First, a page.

presents a different problem since the municipalities generally select the collectors. There must be some safeguard against collectors charging exorbitant rates. But merely setting or approving rates does not provide sufficient protection for the public interest. If the governing body of a municipality were to contract for the collection of refuse it could only do so through the use of public bidding. N.J.S.A. 40:66-4.*fn1 McKim v. Village of South Orange, 133 N.J.L. 470 (Sup. Ct. 1945); Marangi Bros. v. Bd. of Com'rs. of Ridgewood, 33 N.J. Super. 294 (App. Div. 1954). The purpose of bidding is to secure competition and to guard against favoritism, improvidence, extravagance and corruption. See, e.g., Hillside Twp. v. Sternin, 25 N.J. 317, 322 (1957). That there is no statute which specifically mandates local boards of health to employ the public bidding procedure in licensing collectors shows again that the Legislature intended that municipal governing bodies exercise exclusive control over the compensation to be received by refuse collectors. It must be remembered that the homeowners could not exercise a choice beyond the licensed collectors. Thus, those licensees held a monopoly over a segment of a public service which is vital to the public health. The Legislature has determined that the best method of protecting the homeowners is to compel municipalities to utilize public, competitive bidding. The problem is well demonstrated by the present case where the plaintiff concedes that public bidding was not employed by the Board. Surely the Legislature never intended to depart from the strong policies exhibited in our public bidding statute. Had it intended local boards of health to fix rates for the collection of refuse, it undoubtedly would have established clear bidding guidelines.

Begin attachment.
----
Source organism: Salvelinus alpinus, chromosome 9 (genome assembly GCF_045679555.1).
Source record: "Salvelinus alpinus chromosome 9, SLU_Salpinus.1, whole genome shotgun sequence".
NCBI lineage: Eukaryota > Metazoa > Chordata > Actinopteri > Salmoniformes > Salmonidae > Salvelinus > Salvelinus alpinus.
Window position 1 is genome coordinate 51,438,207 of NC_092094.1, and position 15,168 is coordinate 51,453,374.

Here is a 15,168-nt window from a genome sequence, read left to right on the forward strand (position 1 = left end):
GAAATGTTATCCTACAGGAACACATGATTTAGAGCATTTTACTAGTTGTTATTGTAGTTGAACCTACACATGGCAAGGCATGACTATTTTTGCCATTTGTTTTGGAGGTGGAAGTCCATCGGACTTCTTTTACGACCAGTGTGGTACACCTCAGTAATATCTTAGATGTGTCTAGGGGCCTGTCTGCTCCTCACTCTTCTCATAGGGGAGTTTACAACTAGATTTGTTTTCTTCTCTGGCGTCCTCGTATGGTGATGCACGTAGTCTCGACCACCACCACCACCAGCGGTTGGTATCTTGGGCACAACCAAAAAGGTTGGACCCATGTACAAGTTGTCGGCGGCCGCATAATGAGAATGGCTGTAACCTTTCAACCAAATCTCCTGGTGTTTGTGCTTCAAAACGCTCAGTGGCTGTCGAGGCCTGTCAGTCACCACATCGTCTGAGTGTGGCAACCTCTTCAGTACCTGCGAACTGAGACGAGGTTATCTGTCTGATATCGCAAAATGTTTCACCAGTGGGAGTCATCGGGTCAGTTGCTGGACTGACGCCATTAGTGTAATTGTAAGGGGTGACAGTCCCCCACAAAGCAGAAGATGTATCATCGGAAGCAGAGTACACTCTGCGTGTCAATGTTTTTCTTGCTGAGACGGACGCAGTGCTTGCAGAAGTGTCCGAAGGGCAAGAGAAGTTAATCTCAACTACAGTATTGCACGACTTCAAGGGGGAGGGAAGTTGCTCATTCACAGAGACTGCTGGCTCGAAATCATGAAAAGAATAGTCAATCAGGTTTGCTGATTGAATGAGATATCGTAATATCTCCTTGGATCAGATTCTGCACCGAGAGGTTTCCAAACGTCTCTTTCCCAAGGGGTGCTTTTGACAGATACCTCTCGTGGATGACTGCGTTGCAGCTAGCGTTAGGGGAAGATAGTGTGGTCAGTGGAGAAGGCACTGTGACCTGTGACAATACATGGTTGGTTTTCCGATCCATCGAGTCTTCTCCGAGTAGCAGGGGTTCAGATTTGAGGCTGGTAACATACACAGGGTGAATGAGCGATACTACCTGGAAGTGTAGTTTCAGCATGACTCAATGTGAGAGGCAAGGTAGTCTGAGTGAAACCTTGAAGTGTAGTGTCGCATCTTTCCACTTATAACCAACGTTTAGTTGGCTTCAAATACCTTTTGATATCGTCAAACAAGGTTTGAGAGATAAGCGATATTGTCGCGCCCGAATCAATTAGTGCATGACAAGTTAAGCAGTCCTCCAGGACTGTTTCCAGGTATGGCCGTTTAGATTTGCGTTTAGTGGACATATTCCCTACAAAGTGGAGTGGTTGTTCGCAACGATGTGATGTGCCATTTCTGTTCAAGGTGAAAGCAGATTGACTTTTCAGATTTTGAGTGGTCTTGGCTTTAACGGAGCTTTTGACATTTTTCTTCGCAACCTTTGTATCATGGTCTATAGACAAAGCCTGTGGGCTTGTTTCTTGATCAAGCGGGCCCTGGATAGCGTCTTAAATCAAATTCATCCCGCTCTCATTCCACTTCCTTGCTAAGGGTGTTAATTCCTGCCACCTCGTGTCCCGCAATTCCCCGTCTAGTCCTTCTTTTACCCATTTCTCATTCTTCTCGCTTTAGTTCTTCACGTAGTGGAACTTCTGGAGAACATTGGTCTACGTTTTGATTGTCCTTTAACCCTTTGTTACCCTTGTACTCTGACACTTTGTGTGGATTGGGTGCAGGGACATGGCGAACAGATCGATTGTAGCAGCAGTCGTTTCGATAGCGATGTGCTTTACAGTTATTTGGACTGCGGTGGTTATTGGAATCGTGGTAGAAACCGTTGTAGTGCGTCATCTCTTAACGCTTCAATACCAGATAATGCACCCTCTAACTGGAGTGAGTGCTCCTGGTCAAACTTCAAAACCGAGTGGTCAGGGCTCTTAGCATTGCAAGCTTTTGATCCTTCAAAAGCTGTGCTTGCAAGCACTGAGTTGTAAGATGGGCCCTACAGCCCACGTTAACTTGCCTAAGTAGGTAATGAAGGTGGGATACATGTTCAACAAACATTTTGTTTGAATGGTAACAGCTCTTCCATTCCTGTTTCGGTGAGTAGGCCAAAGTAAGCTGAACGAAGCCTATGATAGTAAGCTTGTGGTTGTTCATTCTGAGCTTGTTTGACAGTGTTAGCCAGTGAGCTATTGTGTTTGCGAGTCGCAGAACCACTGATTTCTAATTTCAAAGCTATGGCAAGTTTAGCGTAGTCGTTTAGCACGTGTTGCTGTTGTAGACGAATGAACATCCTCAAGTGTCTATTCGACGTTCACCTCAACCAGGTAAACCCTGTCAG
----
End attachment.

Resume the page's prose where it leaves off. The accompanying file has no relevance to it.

We conclude from the foregoing that the Board of Health was without power to issue licenses or regulate rates for the